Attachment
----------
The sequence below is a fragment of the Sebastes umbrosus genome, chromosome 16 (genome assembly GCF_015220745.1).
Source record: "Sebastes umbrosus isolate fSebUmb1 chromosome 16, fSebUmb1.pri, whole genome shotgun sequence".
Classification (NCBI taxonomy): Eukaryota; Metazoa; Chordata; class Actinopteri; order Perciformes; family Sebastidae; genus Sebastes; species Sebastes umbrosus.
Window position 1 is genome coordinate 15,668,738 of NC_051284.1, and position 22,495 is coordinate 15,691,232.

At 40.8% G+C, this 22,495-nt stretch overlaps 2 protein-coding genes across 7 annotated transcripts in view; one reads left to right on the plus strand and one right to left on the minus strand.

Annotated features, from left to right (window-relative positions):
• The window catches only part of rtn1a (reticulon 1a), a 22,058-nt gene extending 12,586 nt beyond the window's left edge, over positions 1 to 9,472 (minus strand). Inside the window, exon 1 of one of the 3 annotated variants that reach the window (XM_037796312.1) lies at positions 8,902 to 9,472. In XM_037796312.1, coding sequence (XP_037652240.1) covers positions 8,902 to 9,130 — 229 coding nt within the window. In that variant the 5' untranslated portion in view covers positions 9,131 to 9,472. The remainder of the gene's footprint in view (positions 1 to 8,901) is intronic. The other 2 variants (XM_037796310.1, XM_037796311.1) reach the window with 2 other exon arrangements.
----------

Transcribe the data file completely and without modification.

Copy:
The sequence below is a fragment of the Sebastes umbrosus genome, chromosome 16 (genome assembly GCF_015220745.1).
Source record: "Sebastes umbrosus isolate fSebUmb1 chromosome 16, fSebUmb1.pri, whole genome shotgun sequence".
Classification (NCBI taxonomy): Eukaryota; Metazoa; Chordata; class Actinopteri; order Perciformes; family Sebastidae; genus Sebastes; species Sebastes umbrosus.
Window position 1 is genome coordinate 15,668,738 of NC_051284.1, and position 22,495 is coordinate 15,691,232.

At 40.8% G+C, this 22,495-nt stretch overlaps 2 protein-coding genes across 7 annotated transcripts in view; one reads left to right on the plus strand and one right to left on the minus strand.

Annotated features, from left to right (window-relative positions):
• The window catches only part of rtn1a (reticulon 1a), a 22,058-nt gene extending 12,586 nt beyond the window's left edge, over positions 1 to 9,472 (minus strand). Inside the window, exon 1 of one of the 3 annotated variants that reach the window (XM_037796312.1) lies at positions 8,902 to 9,472. In XM_037796312.1, coding sequence (XP_037652240.1) covers positions 8,902 to 9,130 — 229 coding nt within the window. In that variant the 5' untranslated portion in view covers positions 9,131 to 9,472. The remainder of the gene's footprint in view (positions 1 to 8,901) is intronic. The other 2 variants (XM_037796310.1, XM_037796311.1) reach the window with 2 other exon arrangements.